The High Sierra Hikers Association (HSHA) is a nonprofit, all-volunteer organization formed in 1991 by a handful of concerned hikers. The HSHA now represents thousands of hikers from throughout the United States.
We are concerned that the management agencies in the High Sierra are heavily biased in favor of commercial interests such as horse & mule packers, cattle & sheep grazers, and mining companies. These interests exploit, debase, and pollute our cherished national lands for private gain—to the detriment of those of us on foot, and at great cost to the public.
While the Sierra Club and other conservation groups have moved on to national and global issues, the wilderness of the Sierra Nevada continues to suffer at the hands of commercial interests and under the hooves of too many horses, mules, cattle, and sheep. Commercial mule packers, livestock grazers, and mining companies are well organized, have high-priced legal help, and essentially have had things their own way for decades. We don't aim to ban these activities; we seek only reasonable limits and controls to protect meadows, wildlife, water quality, and the experience of wilderness visitors.
We are also very concerned about other threats affecting hikers, such as the unfairness of current wilderness quotas and permit systems, the disruption of the natural quiet caused by increasingly common military training overflights, and inadequate funding for trail repair and maintenance.
What We Do
To influence the policies of the National Park Service and the U.S. Forest Service, we urge hikers to write to decision-makers regarding current management issues. Our members have a wide range of views about these issues, and we always encourage them to express their own true opinions. Our role is to educate and inform our members (and the public-at-large) about current issues, and let them know when it's time to be heard.
Since it was formed in 1991, the HSHA has had many successes. We have many times mobilized our members to protect High Sierra wilderness and the interests of hikers. During the 1990s, we stopped plans by the Inyo National Forest to upgrade primitive east-side trails (such as Taboose and Sawmill passes) to full-blown "stock standards." In 1994, we sued the National Park Service for increasing the stock animal limit at Sequoia & Kings Canyon National Parks (SEKI) from 20 to 25 animals per group. We won that suit, and the court threw out the increase. In 2000, (only as a last resort, after years of unsuccessful negotiations with the Forest Service and commercial packers) we sued the Inyo and Sierra national forests to stop their plans to more than double commercial packstock enterprises throughout the John Muir and Ansel Adams wildernesses. And in 2009—after the Park Service broke numerous promises to address issues related to unlimited commercial uses at SEKI—we sued the Park Service for failing to impose any upper limits on commercial packstock operations.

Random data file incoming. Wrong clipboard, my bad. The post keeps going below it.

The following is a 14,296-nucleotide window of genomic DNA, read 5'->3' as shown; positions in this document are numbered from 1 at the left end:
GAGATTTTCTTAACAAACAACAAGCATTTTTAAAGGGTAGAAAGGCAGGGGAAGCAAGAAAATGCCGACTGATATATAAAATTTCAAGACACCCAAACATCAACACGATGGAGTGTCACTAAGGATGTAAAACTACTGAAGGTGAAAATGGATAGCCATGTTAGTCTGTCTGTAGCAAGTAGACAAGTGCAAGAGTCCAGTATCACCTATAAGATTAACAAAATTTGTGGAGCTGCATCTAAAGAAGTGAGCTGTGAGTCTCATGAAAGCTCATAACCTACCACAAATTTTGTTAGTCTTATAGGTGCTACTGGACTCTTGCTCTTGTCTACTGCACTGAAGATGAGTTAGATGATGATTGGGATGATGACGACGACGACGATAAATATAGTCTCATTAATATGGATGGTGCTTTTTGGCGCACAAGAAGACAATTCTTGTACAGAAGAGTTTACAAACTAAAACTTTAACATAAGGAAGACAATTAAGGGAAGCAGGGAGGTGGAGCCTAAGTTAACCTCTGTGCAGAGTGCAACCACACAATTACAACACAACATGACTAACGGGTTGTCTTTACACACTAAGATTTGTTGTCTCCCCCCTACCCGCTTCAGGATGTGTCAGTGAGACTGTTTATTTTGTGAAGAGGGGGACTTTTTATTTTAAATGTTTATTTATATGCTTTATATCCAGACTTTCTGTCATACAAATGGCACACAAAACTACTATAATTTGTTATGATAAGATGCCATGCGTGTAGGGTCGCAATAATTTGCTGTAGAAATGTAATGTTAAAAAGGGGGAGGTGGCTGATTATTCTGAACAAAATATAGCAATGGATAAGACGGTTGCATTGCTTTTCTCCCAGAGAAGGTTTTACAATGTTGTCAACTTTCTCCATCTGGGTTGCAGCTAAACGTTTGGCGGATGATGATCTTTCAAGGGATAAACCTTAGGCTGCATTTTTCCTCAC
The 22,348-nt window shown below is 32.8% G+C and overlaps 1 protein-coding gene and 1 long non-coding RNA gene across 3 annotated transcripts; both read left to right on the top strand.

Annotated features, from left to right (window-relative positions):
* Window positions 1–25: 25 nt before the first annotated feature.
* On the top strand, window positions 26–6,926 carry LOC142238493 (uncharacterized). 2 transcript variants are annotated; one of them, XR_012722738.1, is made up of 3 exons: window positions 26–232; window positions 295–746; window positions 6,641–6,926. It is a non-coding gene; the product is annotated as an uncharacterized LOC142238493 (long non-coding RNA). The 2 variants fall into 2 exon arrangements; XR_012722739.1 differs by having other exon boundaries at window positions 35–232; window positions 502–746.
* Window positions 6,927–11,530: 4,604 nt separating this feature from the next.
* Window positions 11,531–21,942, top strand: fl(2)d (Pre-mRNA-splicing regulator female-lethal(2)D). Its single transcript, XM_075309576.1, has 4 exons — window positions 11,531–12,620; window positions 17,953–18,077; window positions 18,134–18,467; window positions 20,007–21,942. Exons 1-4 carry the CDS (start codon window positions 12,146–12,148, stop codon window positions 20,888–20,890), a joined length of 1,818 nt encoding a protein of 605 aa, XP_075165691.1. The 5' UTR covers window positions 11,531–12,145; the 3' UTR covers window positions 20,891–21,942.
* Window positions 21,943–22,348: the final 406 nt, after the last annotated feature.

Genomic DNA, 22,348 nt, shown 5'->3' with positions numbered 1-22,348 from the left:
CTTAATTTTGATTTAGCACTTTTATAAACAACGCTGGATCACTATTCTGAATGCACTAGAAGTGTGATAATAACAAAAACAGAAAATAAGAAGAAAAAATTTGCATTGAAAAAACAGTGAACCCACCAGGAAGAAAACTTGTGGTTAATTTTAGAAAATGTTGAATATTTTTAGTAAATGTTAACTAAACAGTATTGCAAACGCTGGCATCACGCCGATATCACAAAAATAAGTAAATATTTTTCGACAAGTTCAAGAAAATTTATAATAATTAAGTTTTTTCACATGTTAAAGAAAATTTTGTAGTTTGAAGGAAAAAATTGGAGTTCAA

Today, we continue to review government plans and policies, and to challenge decisions that compromise the quality and integrity of the High Sierra for the benefit of special interests. And we continue to seek reasonable limits and controls to protect the High Sierra so it may be enjoyed by all users, present and future.
Give yourself a voice by joining the HSHA. But please note that the HSHA is an all-volunteer organization. There is no paid staff and no office. We are often too busy addressing current issues to respond to detailed inquiries. If you want to stay informed and make a difference by writing letters to the right people at the right times, the HSHA is for you. If you want to be pampered by the kinds of services provided by the large, national conservation organizations, we're probably not for you.
Our mailing list is confidential. We will not sell, loan, trade, or otherwise provide your name or address to anyone. We do not put your money in our pockets. All donations are used exclusively for expenses such as paper, printing, and postage, and occasionally for research and legal expenses when lawsuits or other legal action become necessary.
Are you fed up with wading through manure on churned-up trails? Disgusted by the trampled meadows and trashed campsites in the High Sierra? Sickened by the knowledge that livestock defecate and urinate in the streams and lakes from which we drink? Angry that this pollution and destruction is caused by entrenched self-interests that profit from their use of public land? If so, join the many hundreds of concerned hikers who make up the HSHA.